“The Masculine Mystique” is now called “XY Feminist”. I’ll be blogging here on an irregular basis, or contributing to one of my other related projects:
- The List of Male Privileges – The project that started this whole blog. This list serves as the summary / table of contents for the majority of this blog.
- Feminist Game Reviews – There’s a ton of sexist and misogynist video games out there, as Feminist Frequency has shown in her Tropes vs. Women in Video Games series. So I’m posting reviews for the rare games where you don’t get stuck playing sexist stereotypes, and where the female characters are not degraded or assaulted. Submissions are also welcome!
- The Arrow – A blog covering my first attempt to write a radical feminist science fiction novel. I’m looking for suggestions and feedback from anyone interested in the project, so I will be tossing out my ideas about sci-fi and occasionally posting drafts as well.
- Ad-response stickers – An old project from my college years. After some particularly misogynistic ads went up in a nearby subway station, I made these nifty little stickers so that people could make their objections to the ads known. Unfortunately, this shit happens all the time, so I’ve kept the stickers online (sold at cost) for anyone else who wants them.
- Goodreads – Where I post some of the great books that I have read, and occasional reviews of them as well!
I hope you find something useful here, and comments are always welcome.
Feminist Frequency recently posted her Guide to Intercepting While Female, wherein she defines the trolls that come after women online.
In light of this guide, I wanted to rehash my advice from last year on how to keep your opinions from getting lost in the weeds of a cyber-mob:
“Should transwomen be allowed in women’s restrooms? Yes or no?”
This is the mantra of pundits everywhere whenever the subject of transpeople is broached in the mainstream media. The mostly cis-male pundits lean over their tables, looking down at one of the few, publicly accepted, women-only spaces in the country with the same scrutinizing gaze I imagine the English had when they were drawing colonial boundaries across the world. They are more than happy to carve up someone else’s space while continuing to enjoy the excesses of their own.
Meanwhile, no pundits ever question men’s spaces. Few concerns are ever raised by media outlets about transmen in men’s bathrooms, because the foregone conclusion (that it’s open season on any transman who is found in a men’s room) is one that the mainstream media is happy to condone and ignore. And since transmen are still well under the radar of public concern , while women still don’t have the privilege to govern their own spaces (Virginia Wolfe’s A Room of One’s Own is, sadly, still relevant in 2015), the media is happy to draw the “battle lines” between transwomen and women’s restrooms.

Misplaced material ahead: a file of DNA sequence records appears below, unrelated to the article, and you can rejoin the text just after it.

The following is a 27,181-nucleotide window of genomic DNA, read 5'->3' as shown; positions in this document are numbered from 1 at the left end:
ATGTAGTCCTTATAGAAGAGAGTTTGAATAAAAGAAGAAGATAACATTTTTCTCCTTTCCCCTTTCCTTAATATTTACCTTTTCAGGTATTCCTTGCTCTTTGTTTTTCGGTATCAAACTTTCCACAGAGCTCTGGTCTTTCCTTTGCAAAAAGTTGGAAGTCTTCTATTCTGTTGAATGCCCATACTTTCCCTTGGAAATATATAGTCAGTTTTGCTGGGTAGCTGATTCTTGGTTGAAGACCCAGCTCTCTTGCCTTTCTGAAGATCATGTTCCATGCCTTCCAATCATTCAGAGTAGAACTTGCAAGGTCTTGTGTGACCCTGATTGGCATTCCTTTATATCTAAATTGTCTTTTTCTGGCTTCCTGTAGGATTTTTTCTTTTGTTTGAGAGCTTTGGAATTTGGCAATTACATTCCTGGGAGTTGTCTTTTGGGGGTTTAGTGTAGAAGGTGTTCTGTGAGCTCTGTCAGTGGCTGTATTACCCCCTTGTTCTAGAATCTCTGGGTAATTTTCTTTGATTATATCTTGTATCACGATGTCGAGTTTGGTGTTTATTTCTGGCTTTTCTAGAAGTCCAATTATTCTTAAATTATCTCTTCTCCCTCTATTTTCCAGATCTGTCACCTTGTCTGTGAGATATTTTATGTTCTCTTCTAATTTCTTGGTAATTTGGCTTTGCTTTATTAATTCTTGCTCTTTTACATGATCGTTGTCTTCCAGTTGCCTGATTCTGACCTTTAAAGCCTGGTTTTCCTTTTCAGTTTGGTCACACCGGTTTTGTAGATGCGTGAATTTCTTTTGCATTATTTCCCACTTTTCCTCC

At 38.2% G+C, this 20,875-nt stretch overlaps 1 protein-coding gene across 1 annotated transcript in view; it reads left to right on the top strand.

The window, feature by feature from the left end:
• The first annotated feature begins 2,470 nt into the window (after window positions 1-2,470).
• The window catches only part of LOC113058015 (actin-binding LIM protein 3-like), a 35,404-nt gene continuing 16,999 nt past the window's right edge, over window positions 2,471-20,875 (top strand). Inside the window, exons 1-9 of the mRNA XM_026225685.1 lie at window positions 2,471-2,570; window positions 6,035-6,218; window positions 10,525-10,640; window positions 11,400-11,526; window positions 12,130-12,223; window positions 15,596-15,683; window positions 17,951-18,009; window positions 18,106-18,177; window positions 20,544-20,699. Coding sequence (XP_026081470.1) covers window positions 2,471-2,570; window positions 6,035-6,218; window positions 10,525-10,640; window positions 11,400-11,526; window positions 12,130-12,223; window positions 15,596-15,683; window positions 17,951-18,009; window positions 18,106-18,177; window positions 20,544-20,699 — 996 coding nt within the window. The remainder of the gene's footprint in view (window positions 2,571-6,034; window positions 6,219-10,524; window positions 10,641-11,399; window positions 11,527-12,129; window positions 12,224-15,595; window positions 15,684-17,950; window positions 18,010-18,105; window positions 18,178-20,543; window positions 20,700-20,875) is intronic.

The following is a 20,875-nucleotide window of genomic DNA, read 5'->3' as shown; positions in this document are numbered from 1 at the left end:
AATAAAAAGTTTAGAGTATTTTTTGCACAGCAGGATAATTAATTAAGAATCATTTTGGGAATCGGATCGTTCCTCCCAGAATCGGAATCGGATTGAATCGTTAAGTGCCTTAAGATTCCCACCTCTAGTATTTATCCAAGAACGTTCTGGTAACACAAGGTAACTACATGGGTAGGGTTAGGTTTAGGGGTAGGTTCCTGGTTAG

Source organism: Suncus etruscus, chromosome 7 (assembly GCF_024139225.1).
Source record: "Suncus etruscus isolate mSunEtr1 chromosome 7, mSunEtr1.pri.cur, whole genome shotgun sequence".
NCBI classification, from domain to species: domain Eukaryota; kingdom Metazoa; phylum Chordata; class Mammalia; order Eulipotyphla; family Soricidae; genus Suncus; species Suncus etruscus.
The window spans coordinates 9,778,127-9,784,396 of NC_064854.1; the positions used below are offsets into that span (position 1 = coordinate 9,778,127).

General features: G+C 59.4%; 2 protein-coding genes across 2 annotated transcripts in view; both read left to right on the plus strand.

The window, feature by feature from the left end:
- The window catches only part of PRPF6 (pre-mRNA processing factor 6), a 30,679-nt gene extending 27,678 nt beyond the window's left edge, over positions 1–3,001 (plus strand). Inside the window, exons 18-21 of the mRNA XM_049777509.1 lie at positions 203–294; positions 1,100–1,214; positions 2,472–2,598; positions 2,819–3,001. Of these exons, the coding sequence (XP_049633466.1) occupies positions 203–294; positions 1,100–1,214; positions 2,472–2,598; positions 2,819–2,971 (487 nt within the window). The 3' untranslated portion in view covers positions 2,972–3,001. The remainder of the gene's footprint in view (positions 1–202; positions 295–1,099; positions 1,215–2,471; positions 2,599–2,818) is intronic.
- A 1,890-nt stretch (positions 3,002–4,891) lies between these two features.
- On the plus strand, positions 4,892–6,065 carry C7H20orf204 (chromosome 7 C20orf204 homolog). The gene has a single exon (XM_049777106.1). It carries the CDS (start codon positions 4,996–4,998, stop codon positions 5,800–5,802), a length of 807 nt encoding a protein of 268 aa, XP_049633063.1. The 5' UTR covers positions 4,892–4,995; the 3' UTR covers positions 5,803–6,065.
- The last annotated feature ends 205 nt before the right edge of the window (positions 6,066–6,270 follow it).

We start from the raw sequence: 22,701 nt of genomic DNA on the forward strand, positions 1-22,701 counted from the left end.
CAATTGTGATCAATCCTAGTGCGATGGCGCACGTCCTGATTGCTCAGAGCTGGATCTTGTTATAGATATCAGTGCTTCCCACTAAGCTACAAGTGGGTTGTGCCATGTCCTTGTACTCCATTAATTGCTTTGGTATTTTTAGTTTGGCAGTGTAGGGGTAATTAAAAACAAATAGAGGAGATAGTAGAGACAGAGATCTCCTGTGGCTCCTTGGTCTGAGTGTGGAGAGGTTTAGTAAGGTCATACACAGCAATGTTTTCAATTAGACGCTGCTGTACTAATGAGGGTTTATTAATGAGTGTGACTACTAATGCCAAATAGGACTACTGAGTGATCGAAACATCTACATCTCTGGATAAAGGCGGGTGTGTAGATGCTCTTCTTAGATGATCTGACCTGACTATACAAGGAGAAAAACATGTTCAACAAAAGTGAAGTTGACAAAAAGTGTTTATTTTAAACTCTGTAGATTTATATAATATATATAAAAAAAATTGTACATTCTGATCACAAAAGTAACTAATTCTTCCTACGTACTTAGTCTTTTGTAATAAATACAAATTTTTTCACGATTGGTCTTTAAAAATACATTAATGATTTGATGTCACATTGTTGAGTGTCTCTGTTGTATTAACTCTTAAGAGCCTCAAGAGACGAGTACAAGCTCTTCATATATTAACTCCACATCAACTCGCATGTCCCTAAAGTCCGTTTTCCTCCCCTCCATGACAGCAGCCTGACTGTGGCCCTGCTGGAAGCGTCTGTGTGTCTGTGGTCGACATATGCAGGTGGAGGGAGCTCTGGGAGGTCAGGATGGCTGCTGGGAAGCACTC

After Anita Sarkeesian mentioned me on Twitter last week, the trolls and MRA’s came out of the woodwork for a good ol’ fashioned dogpile.
Or as women on the internet would call it, Monday.
However, since I am male, the number of death threats that I received during the whole furor was precisely zero (see the Male Privilege of Relative Safety).
But among the usual witless h8ters were two especially insidious kinds of trolls: the sea lions, and what I call the skunks.
Before John Oliver’s takedown of the Miss America scholarship program, few people realized that the Miss America pageant is the world’s largest provider of scholarships for women (even when you take their accounting fraud into account). But fewer still are aware of the of the downright ugly history of the Miss. America pageant itself, and how it got involved in women’s scholarships in the first place.
Recently, I received this comment from Nar on my List of Male Privileges FAQ page:
“I am bi-racial (Native American & Black). I am also male, and as I went down your list I found that none of those “male” privileges are afforded to me. I have a strong understanding of feminism and it’s importance. I also understand that there is rampant misogyny and violence against women within both the Native American and Black communities. I am just asking to please be specific when you’re talking about privilege.”
Thank you for your comment, Nar. Especially since it lets me dive right into the subject of Intersectionality.
In short, you are only partially correct (and also incorrect) when you say that many of the male privileges on this list are not afforded to you.
I have several insightful and in-depth posts in the works, but they’re going to take some time to research and fully flesh out. In the meantime, here’s some feminist-themed speculation about everyone’s favorite slightly less sexist than usual Disney princess movie, Frozen.
It’s already a given that Disney will grow Frozen into as big a franchise as humanly possible. By lightening up a bit on the traditionally regressive Disney princess formula (and letting a woman direct an animated feature-length film for the first time in the company’s history), the movie has fired up young women everywhere and saved the company’s earnings for 2014. And for all that Disney lacks in creating new, progressive, risk-taking franchises, it more than makes up for in monetizing existing properties for all that they’re worth. (Expect the Broadway version of Frozen to run for at least a decade.) But that said, do you think Disney has enough creativity and resolve to continue down the path that Frozen has laid out? Can they actually find it within themselves to build a bigger and better Frozen 2?